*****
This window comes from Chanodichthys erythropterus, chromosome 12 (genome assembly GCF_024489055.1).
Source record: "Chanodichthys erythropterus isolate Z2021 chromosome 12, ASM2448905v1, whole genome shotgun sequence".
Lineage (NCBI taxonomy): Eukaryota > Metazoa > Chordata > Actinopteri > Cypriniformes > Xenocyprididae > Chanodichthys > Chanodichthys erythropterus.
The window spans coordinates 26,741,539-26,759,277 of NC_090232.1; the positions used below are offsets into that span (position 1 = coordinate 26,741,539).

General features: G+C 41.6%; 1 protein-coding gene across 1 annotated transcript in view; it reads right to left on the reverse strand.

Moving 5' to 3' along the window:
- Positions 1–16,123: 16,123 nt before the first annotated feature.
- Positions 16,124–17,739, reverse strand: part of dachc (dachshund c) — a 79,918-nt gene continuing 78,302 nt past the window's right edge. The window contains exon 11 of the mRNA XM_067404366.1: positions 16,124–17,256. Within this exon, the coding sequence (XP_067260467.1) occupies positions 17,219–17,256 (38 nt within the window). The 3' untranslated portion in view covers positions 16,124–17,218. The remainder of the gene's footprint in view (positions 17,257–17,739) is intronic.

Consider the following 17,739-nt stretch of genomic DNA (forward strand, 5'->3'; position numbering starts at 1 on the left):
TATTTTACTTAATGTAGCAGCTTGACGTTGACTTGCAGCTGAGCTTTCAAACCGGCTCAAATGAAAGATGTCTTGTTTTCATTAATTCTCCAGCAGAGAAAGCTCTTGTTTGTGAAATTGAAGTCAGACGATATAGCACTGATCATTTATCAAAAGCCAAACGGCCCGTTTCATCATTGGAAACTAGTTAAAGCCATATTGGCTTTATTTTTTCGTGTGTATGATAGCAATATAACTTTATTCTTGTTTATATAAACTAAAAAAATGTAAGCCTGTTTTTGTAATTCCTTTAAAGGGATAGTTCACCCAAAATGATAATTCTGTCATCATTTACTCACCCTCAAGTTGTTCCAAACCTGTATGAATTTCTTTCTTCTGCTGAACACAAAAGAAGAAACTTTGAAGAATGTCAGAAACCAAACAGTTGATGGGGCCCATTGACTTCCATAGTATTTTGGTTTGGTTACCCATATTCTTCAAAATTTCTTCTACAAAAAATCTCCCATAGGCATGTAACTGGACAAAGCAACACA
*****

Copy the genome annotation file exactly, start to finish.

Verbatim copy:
This window comes from Chanodichthys erythropterus, chromosome 12 (genome assembly GCF_024489055.1).
Source record: "Chanodichthys erythropterus isolate Z2021 chromosome 12, ASM2448905v1, whole genome shotgun sequence".
Lineage (NCBI taxonomy): Eukaryota > Metazoa > Chordata > Actinopteri > Cypriniformes > Xenocyprididae > Chanodichthys > Chanodichthys erythropterus.
The window spans coordinates 26,741,539-26,759,277 of NC_090232.1; the positions used below are offsets into that span (position 1 = coordinate 26,741,539).

General features: G+C 41.6%; 1 protein-coding gene across 1 annotated transcript in view; it reads right to left on the reverse strand.

Moving 5' to 3' along the window:
- Positions 1–16,123: 16,123 nt before the first annotated feature.
- Positions 16,124–17,739, reverse strand: part of dachc (dachshund c) — a 79,918-nt gene continuing 78,302 nt past the window's right edge. The window contains exon 11 of the mRNA XM_067404366.1: positions 16,124–17,256. Within this exon, the coding sequence (XP_067260467.1) occupies positions 17,219–17,256 (38 nt within the window). The 3' untranslated portion in view covers positions 16,124–17,218. The remainder of the gene's footprint in view (positions 17,257–17,739) is intronic.

Consider the following 17,739-nt stretch of genomic DNA (forward strand, 5'->3'; position numbering starts at 1 on the left):
TATTTTACTTAATGTAGCAGCTTGACGTTGACTTGCAGCTGAGCTTTCAAACCGGCTCAAATGAAAGATGTCTTGTTTTCATTAATTCTCCAGCAGAGAAAGCTCTTGTTTGTGAAATTGAAGTCAGACGATATAGCACTGATCATTTATCAAAAGCCAAACGGCCCGTTTCATCATTGGAAACTAGTTAAAGCCATATTGGCTTTATTTTTTCGTGTGTATGATAGCAATATAACTTTATTCTTGTTTATATAAACTAAAAAAATGTAAGCCTGTTTTTGTAATTCCTTTAAAGGGATAGTTCACCCAAAATGATAATTCTGTCATCATTTACTCACCCTCAAGTTGTTCCAAACCTGTATGAATTTCTTTCTTCTGCTGAACACAAAAGAAGAAACTTTGAAGAATGTCAGAAACCAAACAGTTGATGGGGCCCATTGACTTCCATAGTATTTTGGTTTGGTTACCCATATTCTTCAAAATTTCTTCTACAAAAAATCTCCCATAGGCATGTAACTGGACAAAGCAACACA